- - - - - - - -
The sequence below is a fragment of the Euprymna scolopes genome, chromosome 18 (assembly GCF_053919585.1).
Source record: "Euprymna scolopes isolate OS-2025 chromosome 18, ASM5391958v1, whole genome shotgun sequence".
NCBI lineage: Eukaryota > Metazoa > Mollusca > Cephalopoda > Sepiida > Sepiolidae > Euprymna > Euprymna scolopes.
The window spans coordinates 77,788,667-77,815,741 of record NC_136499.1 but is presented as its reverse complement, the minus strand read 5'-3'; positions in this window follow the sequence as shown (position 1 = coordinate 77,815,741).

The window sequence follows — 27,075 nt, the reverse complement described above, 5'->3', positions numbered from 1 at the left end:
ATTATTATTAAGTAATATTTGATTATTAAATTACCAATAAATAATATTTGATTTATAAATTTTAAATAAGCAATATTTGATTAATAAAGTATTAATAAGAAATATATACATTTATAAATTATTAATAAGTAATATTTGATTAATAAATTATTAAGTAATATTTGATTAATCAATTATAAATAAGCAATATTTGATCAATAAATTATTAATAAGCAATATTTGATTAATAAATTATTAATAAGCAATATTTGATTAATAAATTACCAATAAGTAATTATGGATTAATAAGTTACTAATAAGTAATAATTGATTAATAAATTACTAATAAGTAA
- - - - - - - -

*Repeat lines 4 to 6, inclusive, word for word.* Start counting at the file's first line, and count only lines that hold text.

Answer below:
The window spans coordinates 77,788,667-77,815,741 of record NC_136499.1 but is presented as its reverse complement, the minus strand read 5'-3'; positions in this window follow the sequence as shown (position 1 = coordinate 77,815,741).

The window sequence follows — 27,075 nt, the reverse complement described above, 5'->3', positions numbered from 1 at the left end:
ATTATTATTAAGTAATATTTGATTATTAAATTACCAATAAATAATATTTGATTTATAAATTTTAAATAAGCAATATTTGATTAATAAAGTATTAATAAGAAATATATACATTTATAAATTATTAATAAGTAATATTTGATTAATAAATTATTAAGTAATATTTGATTAATCAATTATAAATAAGCAATATTTGATCAATAAATTATTAATAAGCAATATTTGATTAATAAATTATTAATAAGCAATATTTGATTAATAAATTACCAATAAGTAATTATGGATTAATAAGTTACTAATAAGTAATAATTGATTAATAAATTACTAATAAGTAA